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Not Enough by Far: The Carbon Negative Imperative

In recent years we have seen tremendous activity around corporate commitments to achieve carbon neutrality. This means a state of net-zero carbon dioxide emissions. It can be achieved by balancing the production of emissions with its removal, offsets, or by eliminating emissions from society in the transition to a “post-carbon economy” throughout global sectors, from energy production and transportation to agriculture and food systems.

Aside from a truly accommodative regulatory environment, to achieve the global energy transition for the next generation, a critical part of achieving “net zero” are the corporate pledges for carbon elimination, emissions reporting, and credible carbon offsets. Further, there is an urgent call for investors, both wealth owners and institutional investors, to demand and adopt new and scalable portfolio solutions. And we must see transparency and alignment with their investment objectives. Regarding the corporate efforts referenced above for reporting carbon in their full supply chain, we are indeed seeing serious regulatory efforts towards the disclosures on Scope 1,2, and 3 emissions.

Plumes from drilling sites

Simply put, this means corporate emissions from:

  1. Sources owned or controlled such as burning fossil fuel in a vehicle fleet
  2. Emissions that a company causes indirectly when the energy it uses is produced such as an electric fleet vehicle emissions from the generation of the electricity powering them
  3. Emissions that are not produced by the company itself, and not the result of activities from assets owned or controlled by them, but by those that it’s indirectly responsible for through its value chain such as when we buy, use, and dispose of products from suppliers

All of this work by corporates, regulators, and investors is tremendously important and constructive. But it’s not enough by far. Many of us would argue that, in reality, we do have the technology needed to address climate change in terms of carbon reduction, adaptation, resilience, and mitigation. The capital is also there. But do we have the force of will and the wisdom? Do we have a sense of the magnitude of the crisis and the urgency to be creative in battling a dystopian future where climate volatility will continue to escalate exponentially and contribute to an astonishing degree of human suffering, economic value destruction, and extreme geopolitical hazard?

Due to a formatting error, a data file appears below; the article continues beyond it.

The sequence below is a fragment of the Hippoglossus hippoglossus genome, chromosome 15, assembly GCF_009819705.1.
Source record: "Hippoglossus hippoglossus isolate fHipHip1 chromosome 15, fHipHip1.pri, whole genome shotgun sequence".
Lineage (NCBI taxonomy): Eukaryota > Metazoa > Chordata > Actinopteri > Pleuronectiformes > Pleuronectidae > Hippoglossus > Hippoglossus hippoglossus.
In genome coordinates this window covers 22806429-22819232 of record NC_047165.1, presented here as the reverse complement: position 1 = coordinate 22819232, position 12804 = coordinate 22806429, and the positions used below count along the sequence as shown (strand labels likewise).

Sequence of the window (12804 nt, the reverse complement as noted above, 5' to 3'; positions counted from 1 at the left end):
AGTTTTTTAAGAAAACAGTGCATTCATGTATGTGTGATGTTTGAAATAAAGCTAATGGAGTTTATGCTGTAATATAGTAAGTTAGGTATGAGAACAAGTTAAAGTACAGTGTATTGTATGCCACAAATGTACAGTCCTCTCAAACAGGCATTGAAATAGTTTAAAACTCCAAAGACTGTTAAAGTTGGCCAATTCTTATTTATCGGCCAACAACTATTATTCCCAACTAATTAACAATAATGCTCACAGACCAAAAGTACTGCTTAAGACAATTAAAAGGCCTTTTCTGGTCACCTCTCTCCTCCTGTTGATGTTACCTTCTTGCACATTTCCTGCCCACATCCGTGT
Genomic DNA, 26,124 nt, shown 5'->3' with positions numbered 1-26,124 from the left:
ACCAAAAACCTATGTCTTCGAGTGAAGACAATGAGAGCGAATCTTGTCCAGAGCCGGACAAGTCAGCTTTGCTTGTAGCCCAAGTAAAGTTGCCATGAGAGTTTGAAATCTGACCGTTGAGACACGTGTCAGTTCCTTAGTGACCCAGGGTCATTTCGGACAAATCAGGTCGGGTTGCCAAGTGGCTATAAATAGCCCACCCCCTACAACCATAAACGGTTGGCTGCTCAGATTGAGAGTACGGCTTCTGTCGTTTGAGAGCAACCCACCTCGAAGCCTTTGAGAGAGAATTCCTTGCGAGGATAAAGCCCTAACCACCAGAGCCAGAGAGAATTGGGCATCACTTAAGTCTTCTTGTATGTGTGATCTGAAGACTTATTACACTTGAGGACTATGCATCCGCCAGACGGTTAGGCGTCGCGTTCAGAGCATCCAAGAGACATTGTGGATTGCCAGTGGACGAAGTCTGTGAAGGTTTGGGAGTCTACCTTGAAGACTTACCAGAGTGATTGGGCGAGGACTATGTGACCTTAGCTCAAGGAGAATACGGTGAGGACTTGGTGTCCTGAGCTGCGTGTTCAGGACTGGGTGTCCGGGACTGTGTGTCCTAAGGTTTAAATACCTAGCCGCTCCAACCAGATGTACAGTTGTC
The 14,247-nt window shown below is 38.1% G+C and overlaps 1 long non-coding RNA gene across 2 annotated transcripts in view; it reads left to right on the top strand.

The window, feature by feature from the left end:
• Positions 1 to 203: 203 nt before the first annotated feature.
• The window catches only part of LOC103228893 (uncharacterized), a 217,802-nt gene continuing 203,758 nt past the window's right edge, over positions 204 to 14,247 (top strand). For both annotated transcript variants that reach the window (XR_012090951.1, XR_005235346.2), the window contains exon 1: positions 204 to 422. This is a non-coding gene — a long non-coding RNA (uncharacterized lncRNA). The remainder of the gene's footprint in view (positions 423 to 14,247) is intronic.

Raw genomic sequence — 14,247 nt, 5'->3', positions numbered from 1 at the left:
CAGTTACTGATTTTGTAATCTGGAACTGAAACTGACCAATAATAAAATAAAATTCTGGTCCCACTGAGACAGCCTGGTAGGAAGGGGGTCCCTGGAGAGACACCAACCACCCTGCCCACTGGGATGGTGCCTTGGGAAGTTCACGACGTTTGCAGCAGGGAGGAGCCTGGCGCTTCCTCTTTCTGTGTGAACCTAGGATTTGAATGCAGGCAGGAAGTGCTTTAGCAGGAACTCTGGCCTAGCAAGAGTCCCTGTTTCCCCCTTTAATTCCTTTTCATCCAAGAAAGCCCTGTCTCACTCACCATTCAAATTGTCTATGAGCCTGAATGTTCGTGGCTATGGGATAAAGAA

The answer is “maybe.” What we really need is a Cambrian explosion of innovation to go beyond “carbon neutral”. We need to go beyond sustainability. We need to become a “carbon negative” society where we not only stop the destruction but repair what has been damaged. While it took tens of trillions of dollars to build the world’s fossil fuel-based energy infrastructure over the past century, it will take multiples of that to build a prosperous world order. The Cambrian moment we know from 500 million years ago, lasted for about 20 million years. We don’t have that kind of time.

What we really need is a Cambrian explosion of innovation to go beyond “carbon neutral”.

To begin to understand the magnitude of the challenge, we can consider a Climate Solutions Simulator by EN-ROADS. This is an effort of the MIT Sloan Sustainability Initiative and Ventana Systems to use the science that allows us to explore dozens of policies and hundreds of factors to gain the knowledge and understanding of scalable climate solutions. The big scare here is that, should we do nothing to mitigate the current path, the extent of climate change from our current course is catastrophic. And, should we effectively implement the solutions from the current strategies we have in renewables, carbon pricing, energy, efficiency, electrification, deforestation, carbon removal…we are stilling falling short. It’s not enough, by far.

Petroleum refinery from above

So, we need to begin getting a better understanding of the path to “carbon negative.” The Intergovernmental Panel on Climate Change (IPCC) highlights some new technologies and investors have seen some innovative products and services related to carbon removal. But we have disrupted the Earth’s climate cycle. As CO2 circulates through our ecosphere, the natural cycle within the atmosphere to the planet, water, plants, and other living beings, and then back into the atmosphere is damaged. We can fix it though. We can apply Circular Economy concepts to the energy supply chain like Redwood Materials does. We can move further and faster towards Direct Air Capture (DAC) like Carbon Engineering and Climeworks are doing with Microsoft’s support. We can do more in afforestation and Reforestation like the Lyme Timber Company, EFM Investments, and Forestland Group do. And we can educate ourselves on nuclear energy and the potential for nuclear fusion. And there’s nothing to lose by considering some more eclectic ideas like ocean de-acidification, geoengineering, and space bubbles to deflect solar radiation.

The bottom line is that we must do much more than the current trajectory implies. We are doing not enough, by far.

To learn more about this subject, read the newly released Thematic Investment Research Report published by Pathstone.

Erika Karp is Executive Managing Director and Chief Impact Officer at Pathstone which advises on $40B of assets for Families, Foundations and Endowments. Prior to this, Erika was the Founder and CEO of Cornerstone Capital Group which merged with Pathstone in 2021. Having spent over 30 years on Wall Street, ... Read more
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